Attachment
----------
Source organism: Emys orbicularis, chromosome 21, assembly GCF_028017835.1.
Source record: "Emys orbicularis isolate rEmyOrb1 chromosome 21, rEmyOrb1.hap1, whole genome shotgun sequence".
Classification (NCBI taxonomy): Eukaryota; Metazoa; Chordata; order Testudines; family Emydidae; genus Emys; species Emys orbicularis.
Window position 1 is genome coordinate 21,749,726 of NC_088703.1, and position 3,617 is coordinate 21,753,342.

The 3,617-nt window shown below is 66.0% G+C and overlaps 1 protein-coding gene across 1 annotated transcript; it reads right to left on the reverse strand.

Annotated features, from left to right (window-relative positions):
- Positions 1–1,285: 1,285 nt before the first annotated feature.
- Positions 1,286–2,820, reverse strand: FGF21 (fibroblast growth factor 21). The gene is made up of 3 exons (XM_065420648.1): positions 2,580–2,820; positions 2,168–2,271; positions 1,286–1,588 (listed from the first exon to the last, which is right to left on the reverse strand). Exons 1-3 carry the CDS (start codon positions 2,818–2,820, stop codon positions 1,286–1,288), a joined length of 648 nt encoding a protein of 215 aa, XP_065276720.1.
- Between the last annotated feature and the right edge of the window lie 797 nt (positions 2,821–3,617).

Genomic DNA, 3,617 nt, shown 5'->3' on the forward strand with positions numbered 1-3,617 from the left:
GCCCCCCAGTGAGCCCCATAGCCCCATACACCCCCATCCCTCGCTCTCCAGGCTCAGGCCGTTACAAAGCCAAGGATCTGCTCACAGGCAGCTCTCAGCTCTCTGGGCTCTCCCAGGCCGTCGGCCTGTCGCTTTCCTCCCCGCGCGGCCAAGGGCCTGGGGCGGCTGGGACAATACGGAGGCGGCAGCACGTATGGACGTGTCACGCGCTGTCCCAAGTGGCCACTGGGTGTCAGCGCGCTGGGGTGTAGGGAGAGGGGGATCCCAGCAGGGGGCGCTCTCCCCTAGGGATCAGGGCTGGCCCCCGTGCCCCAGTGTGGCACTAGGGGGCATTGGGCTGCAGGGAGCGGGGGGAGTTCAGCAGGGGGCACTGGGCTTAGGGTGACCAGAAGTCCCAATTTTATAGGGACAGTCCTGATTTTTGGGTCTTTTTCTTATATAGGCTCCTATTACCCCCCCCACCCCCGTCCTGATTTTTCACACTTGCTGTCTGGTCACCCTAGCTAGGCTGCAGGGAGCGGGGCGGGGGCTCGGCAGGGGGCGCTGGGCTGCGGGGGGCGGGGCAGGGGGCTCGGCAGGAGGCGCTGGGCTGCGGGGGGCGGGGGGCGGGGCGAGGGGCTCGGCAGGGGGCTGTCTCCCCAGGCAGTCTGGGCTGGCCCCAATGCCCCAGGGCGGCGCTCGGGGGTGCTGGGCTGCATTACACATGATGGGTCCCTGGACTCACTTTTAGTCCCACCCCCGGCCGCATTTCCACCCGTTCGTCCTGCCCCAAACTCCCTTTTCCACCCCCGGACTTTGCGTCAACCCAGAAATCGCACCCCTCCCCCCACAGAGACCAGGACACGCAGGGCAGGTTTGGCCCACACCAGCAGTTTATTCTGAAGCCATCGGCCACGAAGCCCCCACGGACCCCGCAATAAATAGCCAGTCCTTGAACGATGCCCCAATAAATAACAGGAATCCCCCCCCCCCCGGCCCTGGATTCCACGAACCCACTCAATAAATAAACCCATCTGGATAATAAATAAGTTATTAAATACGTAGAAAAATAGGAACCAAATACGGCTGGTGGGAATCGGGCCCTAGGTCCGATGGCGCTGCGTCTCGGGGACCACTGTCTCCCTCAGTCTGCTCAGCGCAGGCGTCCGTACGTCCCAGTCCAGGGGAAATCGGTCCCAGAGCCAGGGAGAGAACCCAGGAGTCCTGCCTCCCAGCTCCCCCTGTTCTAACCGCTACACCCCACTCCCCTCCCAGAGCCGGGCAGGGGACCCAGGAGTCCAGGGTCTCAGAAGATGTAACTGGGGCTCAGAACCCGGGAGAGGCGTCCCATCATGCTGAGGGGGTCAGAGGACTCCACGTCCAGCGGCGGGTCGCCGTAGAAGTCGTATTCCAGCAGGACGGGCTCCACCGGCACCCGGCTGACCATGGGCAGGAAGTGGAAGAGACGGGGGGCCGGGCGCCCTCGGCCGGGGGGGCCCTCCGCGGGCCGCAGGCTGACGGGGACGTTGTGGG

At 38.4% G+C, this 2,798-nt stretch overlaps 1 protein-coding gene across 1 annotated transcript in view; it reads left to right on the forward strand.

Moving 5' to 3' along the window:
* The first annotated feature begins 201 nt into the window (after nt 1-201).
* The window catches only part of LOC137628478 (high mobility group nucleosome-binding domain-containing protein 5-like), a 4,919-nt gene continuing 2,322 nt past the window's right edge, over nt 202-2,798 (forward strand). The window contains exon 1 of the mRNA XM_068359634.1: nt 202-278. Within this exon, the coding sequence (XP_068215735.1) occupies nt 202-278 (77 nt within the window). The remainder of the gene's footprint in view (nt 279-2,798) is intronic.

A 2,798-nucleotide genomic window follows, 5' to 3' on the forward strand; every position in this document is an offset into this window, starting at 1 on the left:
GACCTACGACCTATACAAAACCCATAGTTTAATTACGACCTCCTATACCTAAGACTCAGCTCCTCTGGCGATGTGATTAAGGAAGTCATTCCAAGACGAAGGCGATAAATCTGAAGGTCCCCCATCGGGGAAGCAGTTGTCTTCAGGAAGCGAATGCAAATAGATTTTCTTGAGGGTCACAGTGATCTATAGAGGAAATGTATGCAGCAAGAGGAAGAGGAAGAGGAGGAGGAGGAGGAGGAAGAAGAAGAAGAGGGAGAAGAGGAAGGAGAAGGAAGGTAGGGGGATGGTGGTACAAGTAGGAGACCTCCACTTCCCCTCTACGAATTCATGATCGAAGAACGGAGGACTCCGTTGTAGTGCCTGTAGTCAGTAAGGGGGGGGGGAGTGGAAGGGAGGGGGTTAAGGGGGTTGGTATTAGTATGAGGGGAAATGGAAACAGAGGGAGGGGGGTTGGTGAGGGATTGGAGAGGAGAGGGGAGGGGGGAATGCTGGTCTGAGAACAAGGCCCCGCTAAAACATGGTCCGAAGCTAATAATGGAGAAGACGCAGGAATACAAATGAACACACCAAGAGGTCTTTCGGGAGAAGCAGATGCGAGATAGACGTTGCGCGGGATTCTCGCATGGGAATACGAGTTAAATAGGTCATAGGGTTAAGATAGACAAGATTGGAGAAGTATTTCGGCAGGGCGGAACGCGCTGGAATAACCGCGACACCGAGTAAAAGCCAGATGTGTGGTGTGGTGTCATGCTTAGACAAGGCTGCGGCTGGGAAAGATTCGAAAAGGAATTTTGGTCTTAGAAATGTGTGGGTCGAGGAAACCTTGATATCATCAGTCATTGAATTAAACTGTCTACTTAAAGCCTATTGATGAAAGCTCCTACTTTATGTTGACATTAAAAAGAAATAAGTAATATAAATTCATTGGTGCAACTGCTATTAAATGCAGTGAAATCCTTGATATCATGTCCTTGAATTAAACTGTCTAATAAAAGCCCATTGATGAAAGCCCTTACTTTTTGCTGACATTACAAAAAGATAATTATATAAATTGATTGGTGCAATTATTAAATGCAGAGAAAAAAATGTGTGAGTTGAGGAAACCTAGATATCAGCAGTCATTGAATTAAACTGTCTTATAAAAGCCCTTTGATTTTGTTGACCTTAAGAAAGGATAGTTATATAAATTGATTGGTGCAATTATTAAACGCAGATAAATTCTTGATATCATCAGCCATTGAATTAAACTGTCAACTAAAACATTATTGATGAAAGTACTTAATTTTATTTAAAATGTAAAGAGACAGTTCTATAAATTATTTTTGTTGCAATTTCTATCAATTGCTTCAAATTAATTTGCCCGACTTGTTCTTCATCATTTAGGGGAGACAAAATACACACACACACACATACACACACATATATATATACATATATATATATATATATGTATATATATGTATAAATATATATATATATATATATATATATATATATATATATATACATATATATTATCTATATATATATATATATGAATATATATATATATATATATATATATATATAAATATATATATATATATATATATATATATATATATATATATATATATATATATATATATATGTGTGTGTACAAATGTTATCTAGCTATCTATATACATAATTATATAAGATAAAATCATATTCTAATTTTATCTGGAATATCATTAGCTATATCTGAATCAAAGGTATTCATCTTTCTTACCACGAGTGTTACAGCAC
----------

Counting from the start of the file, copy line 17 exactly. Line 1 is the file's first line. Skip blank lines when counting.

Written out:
GACCTACGACCTATACAAAACCCATAGTTTAATTACGACCTCCTATACCTAAGACTCAGCTCCTCTGGCGATGTGATTAAGGAAGTCATTCCAAGACGAAGGCGATAAATCTGAAGGTCCCCCATCGGGGAAGCAGTTGTCTTCAGGAAGCGAATGCAAATAGATTTTCTTGAGGGTCACAGTGATCTATAGAGGAAATGTATGCAGCAAGAGGAAGAGGAAGAGGAGGAGGAGGAGGAGGAAGAAGAAGAAGAGGGAGAAGAGGAAGGAGAAGGAAGGTAGGGGGATGGTGGTACAAGTAGGAGACCTCCACTTCCCCTCTACGAATTCATGATCGAAGAACGGAGGACTCCGTTGTAGTGCCTGTAGTCAGTAAGGGGGGGGGGAGTGGAAGGGAGGGGGTTAAGGGGGTTGGTATTAGTATGAGGGGAAATGGAAACAGAGGGAGGGGGGTTGGTGAGGGATTGGAGAGGAGAGGGGAGGGGGGAATGCTGGTCTGAGAACAAGGCCCCGCTAAAACATGGTCCGAAGCTAATAATGGAGAAGACGCAGGAATACAAATGAACACACCAAGAGGTCTTTCGGGAGAAGCAGATGCGAGATAGACGTTGCGCGGGATTCTCGCATGGGAATACGAGTTAAATAGGTCATAGGGTTAAGATAGACAAGATTGGAGAAGTATTTCGGCAGGGCGGAACGCGCTGGAATAACCGCGACACCGAGTAAAAGCCAGATGTGTGGTGTGGTGTCATGCTTAGACAAGGCTGCGGCTGGGAAAGATTCGAAAAGGAATTTTGGTCTTAGAAATGTGTGGGTCGAGGAAACCTTGATATCATCAGTCATTGAATTAAACTGTCTACTTAAAGCCTATTGATGAAAGCTCCTACTTTATGTTGACATTAAAAAGAAATAAGTAATATAAATTCATTGGTGCAACTGCTATTAAATGCAGTGAAATCCTTGATATCATGTCCTTGAATTAAACTGTCTAATAAAAGCCCATTGATGAAAGCCCTTACTTTTTGCTGACATTACAAAAAGATAATTATATAAATTGATTGGTGCAATTATTAAATGCAGAGAAAAAAATGTGTGAGTTGAGGAAACCTAGATATCAGCAGTCATTGAATTAAACTGTCTTATAAAAGCCCTTTGATTTTGTTGACCTTAAGAAAGGATAGTTATATAAATTGATTGGTGCAATTATTAAACGCAGATAAATTCTTGATATCATCAGCCATTGAATTAAACTGTCAACTAAAACATTATTGATGAAAGTACTTAATTTTATTTAAAATGTAAAGAGACAGTTCTATAAATTATTTTTGTTGCAATTTCTATCAATTGCTTCAAATTAATTTGCCCGACTTGTTCTTCATCATTTAGGGGAGACAAAATACACACACACACACATACACACACATATATATATACATATATATATATATATATGTATATATATGTATAAATATATATATATATATATATATATATATATATATATATATACATATATATTATCTATATATATATATATATGAATATATATATATATATATATATATATATATAAATATATATATATATATATATATATATATATATATATATATATATATATATATATATATATGTGTGTGTACAAATGTTATCTAGCTATCTATATACATAATTATATAAGATAAAATCATATTCTAATTTTATCTGGAATATCATTAGCTATATCTGAATCAAAGGTATTCATCTTTCTTACCACGAGTGTTACAGCAC